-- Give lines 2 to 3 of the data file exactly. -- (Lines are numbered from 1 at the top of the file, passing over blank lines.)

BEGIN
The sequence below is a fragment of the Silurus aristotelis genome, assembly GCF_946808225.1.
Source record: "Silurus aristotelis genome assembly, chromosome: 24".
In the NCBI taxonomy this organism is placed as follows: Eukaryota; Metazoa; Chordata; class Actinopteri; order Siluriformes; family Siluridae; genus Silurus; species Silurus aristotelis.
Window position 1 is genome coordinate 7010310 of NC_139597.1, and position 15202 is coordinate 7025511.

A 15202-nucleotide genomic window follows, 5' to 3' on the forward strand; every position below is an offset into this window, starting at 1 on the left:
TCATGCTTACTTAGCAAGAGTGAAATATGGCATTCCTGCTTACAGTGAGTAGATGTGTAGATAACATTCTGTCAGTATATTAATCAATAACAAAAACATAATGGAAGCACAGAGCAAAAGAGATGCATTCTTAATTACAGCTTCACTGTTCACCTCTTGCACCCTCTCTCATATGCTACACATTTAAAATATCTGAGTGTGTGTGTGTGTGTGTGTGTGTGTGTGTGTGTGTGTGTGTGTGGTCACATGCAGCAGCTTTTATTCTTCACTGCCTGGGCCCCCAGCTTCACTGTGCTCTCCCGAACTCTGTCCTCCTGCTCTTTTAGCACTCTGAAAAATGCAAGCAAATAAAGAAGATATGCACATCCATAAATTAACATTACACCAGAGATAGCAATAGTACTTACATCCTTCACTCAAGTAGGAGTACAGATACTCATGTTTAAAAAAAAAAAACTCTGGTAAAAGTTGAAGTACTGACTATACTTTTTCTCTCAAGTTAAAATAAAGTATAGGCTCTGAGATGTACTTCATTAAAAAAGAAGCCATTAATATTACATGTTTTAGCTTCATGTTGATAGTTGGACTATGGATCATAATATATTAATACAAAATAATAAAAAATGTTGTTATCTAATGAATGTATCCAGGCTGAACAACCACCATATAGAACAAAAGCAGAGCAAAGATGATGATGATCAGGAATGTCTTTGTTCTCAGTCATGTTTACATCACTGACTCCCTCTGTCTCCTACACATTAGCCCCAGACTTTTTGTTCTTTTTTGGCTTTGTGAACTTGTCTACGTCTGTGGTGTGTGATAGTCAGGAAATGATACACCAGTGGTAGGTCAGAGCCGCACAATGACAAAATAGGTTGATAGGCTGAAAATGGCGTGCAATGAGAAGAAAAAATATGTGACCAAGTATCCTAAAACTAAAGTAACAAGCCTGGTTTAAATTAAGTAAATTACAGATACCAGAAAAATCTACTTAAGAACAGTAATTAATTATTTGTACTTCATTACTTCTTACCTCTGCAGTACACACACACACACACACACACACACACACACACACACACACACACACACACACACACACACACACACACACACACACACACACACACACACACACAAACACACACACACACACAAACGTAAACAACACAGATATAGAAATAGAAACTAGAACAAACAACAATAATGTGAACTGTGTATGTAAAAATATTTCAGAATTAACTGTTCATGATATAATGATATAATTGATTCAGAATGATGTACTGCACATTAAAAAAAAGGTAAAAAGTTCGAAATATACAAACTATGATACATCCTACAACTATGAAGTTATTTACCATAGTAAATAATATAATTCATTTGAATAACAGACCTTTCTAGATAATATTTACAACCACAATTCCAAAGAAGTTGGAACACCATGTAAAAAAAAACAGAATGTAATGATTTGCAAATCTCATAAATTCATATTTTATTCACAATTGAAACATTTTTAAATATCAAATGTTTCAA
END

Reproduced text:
Source record: "Silurus aristotelis genome assembly, chromosome: 24".
In the NCBI taxonomy this organism is placed as follows: Eukaryota; Metazoa; Chordata; class Actinopteri; order Siluriformes; family Siluridae; genus Silurus; species Silurus aristotelis.